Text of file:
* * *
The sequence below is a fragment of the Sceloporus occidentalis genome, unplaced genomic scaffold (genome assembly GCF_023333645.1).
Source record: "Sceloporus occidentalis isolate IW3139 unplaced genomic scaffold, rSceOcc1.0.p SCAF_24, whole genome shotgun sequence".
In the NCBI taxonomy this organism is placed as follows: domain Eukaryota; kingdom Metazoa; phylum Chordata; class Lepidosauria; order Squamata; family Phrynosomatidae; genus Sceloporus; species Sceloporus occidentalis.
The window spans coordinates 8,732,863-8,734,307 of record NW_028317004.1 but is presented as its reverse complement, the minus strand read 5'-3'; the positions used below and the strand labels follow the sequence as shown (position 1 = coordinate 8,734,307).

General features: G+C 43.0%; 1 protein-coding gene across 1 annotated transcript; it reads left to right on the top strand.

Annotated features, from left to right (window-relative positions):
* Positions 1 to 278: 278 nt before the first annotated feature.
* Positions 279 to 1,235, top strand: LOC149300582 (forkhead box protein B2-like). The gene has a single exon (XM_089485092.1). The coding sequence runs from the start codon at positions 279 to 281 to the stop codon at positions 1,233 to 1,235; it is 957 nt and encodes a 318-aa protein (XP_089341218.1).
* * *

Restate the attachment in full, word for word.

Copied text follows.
The sequence below is a fragment of the Sceloporus occidentalis genome, unplaced genomic scaffold (genome assembly GCF_023333645.1).
Source record: "Sceloporus occidentalis isolate IW3139 unplaced genomic scaffold, rSceOcc1.0.p SCAF_24, whole genome shotgun sequence".
In the NCBI taxonomy this organism is placed as follows: domain Eukaryota; kingdom Metazoa; phylum Chordata; class Lepidosauria; order Squamata; family Phrynosomatidae; genus Sceloporus; species Sceloporus occidentalis.
The window spans coordinates 8,732,863-8,734,307 of record NW_028317004.1 but is presented as its reverse complement, the minus strand read 5'-3'; the positions used below and the strand labels follow the sequence as shown (position 1 = coordinate 8,734,307).

General features: G+C 43.0%; 1 protein-coding gene across 1 annotated transcript; it reads left to right on the top strand.

Annotated features, from left to right (window-relative positions):
* Positions 1 to 278: 278 nt before the first annotated feature.
* Positions 279 to 1,235, top strand: LOC149300582 (forkhead box protein B2-like). The gene has a single exon (XM_089485092.1). The coding sequence runs from the start codon at positions 279 to 281 to the stop codon at positions 1,233 to 1,235; it is 957 nt and encodes a 318-aa protein (XP_089341218.1).